The nutrition community is made up of individuals with diverse experiences, perspectives, and ideas. This diversity is the fundamental strength of our professional society. Through this member spotlight series, we celebrate our diversity and the vast achievements made by our members in the field.

Meet ASN Member, Dr. Barbara Gower. Dr. Gower has been an ASN member for over 20 years is currently Professor and Chair of the Department of Nutrition Sciences at The University of Alabama at Birmingham (UAB). Her focus lies in clinical investigation, particularly in understanding health disparities in obesity and type 2 diabetes, as well as the realm of “food as medicine” and “precision nutrition.” Her research reveals the significant impact of diet composition on metabolic health, emphasizing the role of hormones like insulin and glucagon.

Dr. Gower is chairing the session Hepatic Ketone Production as the Governing Factor in Determining Fatty Liver and Type 2 Diabetes at NUTRITION 2024 later this year. In the following membership spotlight, learn more about Dr. Gower, her work and the her excitement for NUTRITION 2024.

Barbara Gower, PhD
Professor and Chair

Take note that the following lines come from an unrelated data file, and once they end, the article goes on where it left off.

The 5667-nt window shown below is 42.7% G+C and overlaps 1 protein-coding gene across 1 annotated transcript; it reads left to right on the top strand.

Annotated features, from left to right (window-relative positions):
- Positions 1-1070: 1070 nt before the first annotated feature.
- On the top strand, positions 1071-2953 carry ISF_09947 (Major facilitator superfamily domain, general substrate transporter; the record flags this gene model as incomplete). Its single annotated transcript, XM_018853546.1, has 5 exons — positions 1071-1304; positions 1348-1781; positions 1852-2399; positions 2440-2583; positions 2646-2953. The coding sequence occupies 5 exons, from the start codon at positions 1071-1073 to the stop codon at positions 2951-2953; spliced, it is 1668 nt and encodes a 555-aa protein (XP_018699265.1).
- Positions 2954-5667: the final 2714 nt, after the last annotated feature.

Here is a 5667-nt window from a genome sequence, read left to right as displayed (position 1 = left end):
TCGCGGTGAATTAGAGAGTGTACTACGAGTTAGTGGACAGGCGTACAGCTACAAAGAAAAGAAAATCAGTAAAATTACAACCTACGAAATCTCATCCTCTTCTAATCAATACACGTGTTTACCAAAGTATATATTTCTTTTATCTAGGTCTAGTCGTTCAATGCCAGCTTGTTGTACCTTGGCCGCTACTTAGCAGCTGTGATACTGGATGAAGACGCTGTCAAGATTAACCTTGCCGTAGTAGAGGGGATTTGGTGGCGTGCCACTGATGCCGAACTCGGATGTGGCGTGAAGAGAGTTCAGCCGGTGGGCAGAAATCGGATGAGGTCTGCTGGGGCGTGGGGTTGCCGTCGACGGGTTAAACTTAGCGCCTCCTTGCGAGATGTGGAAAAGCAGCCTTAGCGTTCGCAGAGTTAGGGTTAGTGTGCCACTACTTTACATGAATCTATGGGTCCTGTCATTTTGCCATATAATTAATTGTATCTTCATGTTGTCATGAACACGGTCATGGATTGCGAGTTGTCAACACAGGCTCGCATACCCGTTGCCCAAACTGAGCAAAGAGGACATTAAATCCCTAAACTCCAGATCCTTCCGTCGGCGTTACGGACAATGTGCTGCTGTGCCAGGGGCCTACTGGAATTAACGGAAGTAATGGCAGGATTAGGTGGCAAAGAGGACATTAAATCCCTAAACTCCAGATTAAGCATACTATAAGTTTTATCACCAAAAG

Department of Nutrition Sciences
University of Alabama at Birmingham

Please tell us about your interests in and out of the lab.

Dr. Barbara Gower: I have worked at UAB for 25 years, primarily as a clinical investigator.  My research spans two major areas:  the first is understanding the physiological basis for health disparities in obesity and type 2 diabetes, and the second could be categorized both as “food as medicine” and “precision nutrition.”

 I discovered that diet composition has profound effects on metabolic health independent of weight loss or energy balance.  Just changing the glycemic load of the diet could change body composition, particularly the deposition or depletion of ectopic and visceral fat.  I believe that the effects of diet are mediated by hormones, particularly insulin and glucagon.  By shifting the ratio of insulin to glucagon, a low glycemic diet can alter fuel partitioning.  It is critical to understand that food is more than just fuel; what you eat affects the endocrine system in ways that affect how that food is used.  

The results from my research suggest that health disparities have physiologic underpinnings that can be revealed in part by looking at the endocrine response to food intake.  The second piece of that puzzle is examining genetic variation in genes that affect fuel metabolism.  Ultimately, health disparities can be addressed by prescribing specific diets based on metabolic phenotype.  Or put differently, it is not “one size fits all” when it comes to nutrition recommendations. Your optimal diet depends on your metabolic and endocrine “wiring.”

You’re chairing a session at NUTRITION 2024.  Tell us about the topic and why it is important to our field.